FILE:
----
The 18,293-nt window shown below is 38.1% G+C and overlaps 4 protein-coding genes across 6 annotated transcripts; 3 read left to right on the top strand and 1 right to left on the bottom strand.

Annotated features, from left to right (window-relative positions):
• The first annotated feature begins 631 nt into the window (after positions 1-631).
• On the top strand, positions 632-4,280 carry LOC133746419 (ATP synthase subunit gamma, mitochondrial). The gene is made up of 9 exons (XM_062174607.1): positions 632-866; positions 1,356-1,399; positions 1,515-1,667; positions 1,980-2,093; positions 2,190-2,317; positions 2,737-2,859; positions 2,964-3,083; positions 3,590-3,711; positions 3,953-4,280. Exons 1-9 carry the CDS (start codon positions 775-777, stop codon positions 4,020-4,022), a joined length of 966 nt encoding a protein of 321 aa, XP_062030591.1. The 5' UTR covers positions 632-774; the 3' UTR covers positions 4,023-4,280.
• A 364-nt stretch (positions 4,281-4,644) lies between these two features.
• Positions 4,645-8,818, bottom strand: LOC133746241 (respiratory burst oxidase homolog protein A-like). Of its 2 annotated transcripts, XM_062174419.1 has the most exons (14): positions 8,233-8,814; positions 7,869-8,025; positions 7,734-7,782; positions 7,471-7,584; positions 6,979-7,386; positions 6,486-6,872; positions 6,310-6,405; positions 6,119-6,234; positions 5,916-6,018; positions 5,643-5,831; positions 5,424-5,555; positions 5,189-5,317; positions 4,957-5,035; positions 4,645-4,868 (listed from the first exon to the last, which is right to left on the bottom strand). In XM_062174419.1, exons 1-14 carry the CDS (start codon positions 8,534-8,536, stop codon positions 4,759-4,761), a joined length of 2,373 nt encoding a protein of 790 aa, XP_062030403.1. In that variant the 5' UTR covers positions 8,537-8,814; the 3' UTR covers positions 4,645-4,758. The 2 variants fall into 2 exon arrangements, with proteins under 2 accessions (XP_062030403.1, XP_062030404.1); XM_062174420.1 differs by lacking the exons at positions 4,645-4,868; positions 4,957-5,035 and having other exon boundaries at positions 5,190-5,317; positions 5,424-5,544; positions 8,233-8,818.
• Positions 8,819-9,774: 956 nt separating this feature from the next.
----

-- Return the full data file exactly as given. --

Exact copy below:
The 18,293-nt window shown below is 38.1% G+C and overlaps 4 protein-coding genes across 6 annotated transcripts; 3 read left to right on the top strand and 1 right to left on the bottom strand.

Annotated features, from left to right (window-relative positions):
• The first annotated feature begins 631 nt into the window (after positions 1-631).
• On the top strand, positions 632-4,280 carry LOC133746419 (ATP synthase subunit gamma, mitochondrial). The gene is made up of 9 exons (XM_062174607.1): positions 632-866; positions 1,356-1,399; positions 1,515-1,667; positions 1,980-2,093; positions 2,190-2,317; positions 2,737-2,859; positions 2,964-3,083; positions 3,590-3,711; positions 3,953-4,280. Exons 1-9 carry the CDS (start codon positions 775-777, stop codon positions 4,020-4,022), a joined length of 966 nt encoding a protein of 321 aa, XP_062030591.1. The 5' UTR covers positions 632-774; the 3' UTR covers positions 4,023-4,280.
• A 364-nt stretch (positions 4,281-4,644) lies between these two features.
• Positions 4,645-8,818, bottom strand: LOC133746241 (respiratory burst oxidase homolog protein A-like). Of its 2 annotated transcripts, XM_062174419.1 has the most exons (14): positions 8,233-8,814; positions 7,869-8,025; positions 7,734-7,782; positions 7,471-7,584; positions 6,979-7,386; positions 6,486-6,872; positions 6,310-6,405; positions 6,119-6,234; positions 5,916-6,018; positions 5,643-5,831; positions 5,424-5,555; positions 5,189-5,317; positions 4,957-5,035; positions 4,645-4,868 (listed from the first exon to the last, which is right to left on the bottom strand). In XM_062174419.1, exons 1-14 carry the CDS (start codon positions 8,534-8,536, stop codon positions 4,759-4,761), a joined length of 2,373 nt encoding a protein of 790 aa, XP_062030403.1. In that variant the 5' UTR covers positions 8,537-8,814; the 3' UTR covers positions 4,645-4,758. The 2 variants fall into 2 exon arrangements, with proteins under 2 accessions (XP_062030403.1, XP_062030404.1); XM_062174420.1 differs by lacking the exons at positions 4,645-4,868; positions 4,957-5,035 and having other exon boundaries at positions 5,190-5,317; positions 5,424-5,544; positions 8,233-8,818.
• Positions 8,819-9,774: 956 nt separating this feature from the next.